Immigrants And Refugees

We all Need Food and Shelter, but Eviction Makes that Difficult

Catholic Charities of New York serves those in need of food and at risk of eviction // Bridget Haggerty
  • Eviction Cases On The Rise From 40 To 350 A Month At Westchester Catholic Charities
  • Over 1,000 People A Week Seek Food Assistance At Catholic Charities Pantries

Westchester has almost a million people. The Westchester division of Catholic Charities Community Services is responsible for meeting the needs of those people. I was fortunate enough to speak to their director, Esmerelda Hoscoy, and I learned a lot.

Westchester, like many areas in New York and across the country, has a high number of undocumented residents, who perform many of the essential jobs that make our region run. Some are families with no documentation, others are families where the children are documented but the parents are not. One thing all of the residents in Westchester have in common is their vulnerability to eviction.

During the surge of the Covid-19 pandemic in New York, a moratorium was put on evictions. This was done because there was so much job loss across the State than many rents weren’t getting paid. The moratorium means that people can’t be evicted for not paying their rent while the moratorium is in place. For most residents that continues through late August. For undocumented residents, it expired at the end of June.

In the pre-Covid southern portion of Northern White Plains alone, the Catholic Charities Community Services (CCCS) of Westchester dealt with approximately 40 cases a month of eviction protection. To be clear, eviction protection could involve mediating between renter and owner, helping catch up on back-rent – anything fair and legal to keep people in their homes. Since Covid arrived, the number has gone from 40 cases a month to 350. In those cases, the average arears is approximately $3,000. A significant portion of those in rent debt are undocumented and so no longer under the protection of a moratorium.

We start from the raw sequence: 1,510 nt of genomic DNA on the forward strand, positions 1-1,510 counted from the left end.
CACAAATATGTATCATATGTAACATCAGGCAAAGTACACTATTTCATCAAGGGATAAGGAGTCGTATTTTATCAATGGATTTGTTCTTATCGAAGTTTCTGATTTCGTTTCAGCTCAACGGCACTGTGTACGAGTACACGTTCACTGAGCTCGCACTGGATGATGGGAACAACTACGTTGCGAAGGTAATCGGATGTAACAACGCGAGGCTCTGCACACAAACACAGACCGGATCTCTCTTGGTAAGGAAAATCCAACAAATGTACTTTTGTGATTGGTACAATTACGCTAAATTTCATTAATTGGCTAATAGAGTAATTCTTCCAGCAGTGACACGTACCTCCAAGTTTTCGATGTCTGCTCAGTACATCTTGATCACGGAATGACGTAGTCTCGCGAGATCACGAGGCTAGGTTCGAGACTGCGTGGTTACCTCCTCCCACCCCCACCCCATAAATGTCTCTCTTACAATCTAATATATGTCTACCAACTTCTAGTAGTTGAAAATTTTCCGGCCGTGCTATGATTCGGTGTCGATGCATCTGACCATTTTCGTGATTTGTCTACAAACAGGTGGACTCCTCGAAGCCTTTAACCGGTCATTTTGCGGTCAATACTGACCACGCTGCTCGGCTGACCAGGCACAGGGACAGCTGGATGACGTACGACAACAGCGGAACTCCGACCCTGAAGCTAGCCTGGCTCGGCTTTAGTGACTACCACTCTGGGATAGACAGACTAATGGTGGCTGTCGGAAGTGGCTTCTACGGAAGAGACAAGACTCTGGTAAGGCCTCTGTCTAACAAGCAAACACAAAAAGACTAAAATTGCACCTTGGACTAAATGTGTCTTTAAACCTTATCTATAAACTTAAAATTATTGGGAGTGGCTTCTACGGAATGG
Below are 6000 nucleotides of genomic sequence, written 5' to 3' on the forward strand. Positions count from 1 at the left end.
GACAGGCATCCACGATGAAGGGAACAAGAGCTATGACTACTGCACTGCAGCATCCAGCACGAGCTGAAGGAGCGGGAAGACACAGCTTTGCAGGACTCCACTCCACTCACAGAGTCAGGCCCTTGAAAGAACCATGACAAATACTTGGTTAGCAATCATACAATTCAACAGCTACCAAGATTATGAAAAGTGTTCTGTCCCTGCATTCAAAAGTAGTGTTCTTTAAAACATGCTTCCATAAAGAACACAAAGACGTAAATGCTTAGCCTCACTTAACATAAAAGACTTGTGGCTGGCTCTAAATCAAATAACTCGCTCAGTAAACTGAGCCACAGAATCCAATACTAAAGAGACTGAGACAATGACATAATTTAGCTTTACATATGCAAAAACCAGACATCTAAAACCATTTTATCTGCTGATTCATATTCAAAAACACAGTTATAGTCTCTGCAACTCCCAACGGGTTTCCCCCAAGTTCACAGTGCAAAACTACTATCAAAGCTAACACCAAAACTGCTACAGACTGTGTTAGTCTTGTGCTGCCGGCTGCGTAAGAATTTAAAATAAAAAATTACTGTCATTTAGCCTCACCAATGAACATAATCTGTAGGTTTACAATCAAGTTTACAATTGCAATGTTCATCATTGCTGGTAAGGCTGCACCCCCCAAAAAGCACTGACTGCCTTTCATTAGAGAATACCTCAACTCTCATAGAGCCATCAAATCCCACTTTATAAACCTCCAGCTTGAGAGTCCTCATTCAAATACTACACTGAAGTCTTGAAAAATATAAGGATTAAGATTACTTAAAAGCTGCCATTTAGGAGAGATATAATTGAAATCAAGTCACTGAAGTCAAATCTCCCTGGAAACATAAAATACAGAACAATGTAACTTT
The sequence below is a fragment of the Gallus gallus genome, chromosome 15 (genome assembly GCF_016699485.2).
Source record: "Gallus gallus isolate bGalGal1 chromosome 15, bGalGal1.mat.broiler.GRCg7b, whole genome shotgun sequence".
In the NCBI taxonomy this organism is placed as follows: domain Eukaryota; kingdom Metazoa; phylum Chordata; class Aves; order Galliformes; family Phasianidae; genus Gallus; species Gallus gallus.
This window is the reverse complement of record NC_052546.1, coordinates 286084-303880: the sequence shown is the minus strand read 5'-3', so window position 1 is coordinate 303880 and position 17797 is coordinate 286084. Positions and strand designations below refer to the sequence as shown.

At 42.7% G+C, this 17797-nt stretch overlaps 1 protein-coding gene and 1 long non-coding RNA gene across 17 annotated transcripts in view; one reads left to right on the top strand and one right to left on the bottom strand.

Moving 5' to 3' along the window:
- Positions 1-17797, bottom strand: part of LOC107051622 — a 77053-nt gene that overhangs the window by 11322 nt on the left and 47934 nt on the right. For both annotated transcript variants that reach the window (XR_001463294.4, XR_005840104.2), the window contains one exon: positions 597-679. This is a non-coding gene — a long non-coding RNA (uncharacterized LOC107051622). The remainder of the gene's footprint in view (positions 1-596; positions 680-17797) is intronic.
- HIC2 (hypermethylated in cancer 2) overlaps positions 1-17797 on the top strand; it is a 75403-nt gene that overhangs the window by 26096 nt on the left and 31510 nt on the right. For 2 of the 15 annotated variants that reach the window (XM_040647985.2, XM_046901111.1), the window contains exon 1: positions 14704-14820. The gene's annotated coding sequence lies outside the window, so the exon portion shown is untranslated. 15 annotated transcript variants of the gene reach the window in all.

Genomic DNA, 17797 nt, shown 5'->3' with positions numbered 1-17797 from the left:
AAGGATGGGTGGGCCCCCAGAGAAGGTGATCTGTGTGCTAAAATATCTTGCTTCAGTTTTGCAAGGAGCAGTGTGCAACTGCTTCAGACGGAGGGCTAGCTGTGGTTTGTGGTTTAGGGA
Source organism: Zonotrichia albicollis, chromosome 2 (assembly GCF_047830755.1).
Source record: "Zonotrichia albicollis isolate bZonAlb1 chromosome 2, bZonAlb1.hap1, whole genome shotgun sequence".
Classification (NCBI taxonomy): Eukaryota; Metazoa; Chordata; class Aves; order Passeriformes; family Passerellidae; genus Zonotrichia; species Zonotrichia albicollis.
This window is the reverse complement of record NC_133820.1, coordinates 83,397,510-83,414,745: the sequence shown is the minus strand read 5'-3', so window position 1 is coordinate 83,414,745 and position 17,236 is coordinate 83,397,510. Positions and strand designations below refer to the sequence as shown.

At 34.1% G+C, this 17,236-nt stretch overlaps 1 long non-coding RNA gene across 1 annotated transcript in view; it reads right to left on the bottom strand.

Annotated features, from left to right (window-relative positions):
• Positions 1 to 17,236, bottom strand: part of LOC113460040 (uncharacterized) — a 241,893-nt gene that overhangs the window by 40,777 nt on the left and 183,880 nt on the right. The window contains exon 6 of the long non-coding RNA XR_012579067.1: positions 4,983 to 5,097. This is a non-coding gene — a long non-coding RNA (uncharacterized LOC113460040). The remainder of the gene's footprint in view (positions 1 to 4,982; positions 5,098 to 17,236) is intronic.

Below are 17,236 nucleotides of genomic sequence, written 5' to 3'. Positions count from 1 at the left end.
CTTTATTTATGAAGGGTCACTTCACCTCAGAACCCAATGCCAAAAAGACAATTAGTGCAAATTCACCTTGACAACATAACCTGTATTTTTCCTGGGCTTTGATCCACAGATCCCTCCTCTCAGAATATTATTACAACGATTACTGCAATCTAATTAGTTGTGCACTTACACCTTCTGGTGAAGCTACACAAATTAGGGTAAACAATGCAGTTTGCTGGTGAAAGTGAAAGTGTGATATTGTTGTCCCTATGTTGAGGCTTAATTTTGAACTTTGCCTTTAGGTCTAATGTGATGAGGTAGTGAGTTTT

The math is pretty straight forward: the rent crisis is a monster of over 3.1 million dollars; and again, that’s only a portion of Westchester. Other nonprofit and civic agencies that attend to other regions in the county are seeing huge numbers too.

Apart from having a case worker, the people in jeopardy of eviction also get help in the form of gift cards or debit cards from Catholic Charities made possible by private donors. These gift cards are going to families who are struggling, so it’s not unusual to see the funds go first to food and essentials like medications or cleaning supplies, and then towards paying down owed rent. In other words, it goes pretty fast.

When helping the community holistically, a person might have more chance to pay down their rent if they don’t have to spend all their money on food. So CCCS Westchester has a vibrant food delivery program too.

In a coordinated effort between Catholic Charities and local parishes, we have been able to serve approximately 1,000 people a week with food parcels. And when that’s not enough, they’ll have pop-up food pantries. It all requires great coordination and a lot of physical work.

In the second of two articles about the work being done in Catholic Charities Community Services of Westchester, you are going to learn about the wonderfully unexpected way all this work is getting accomplished.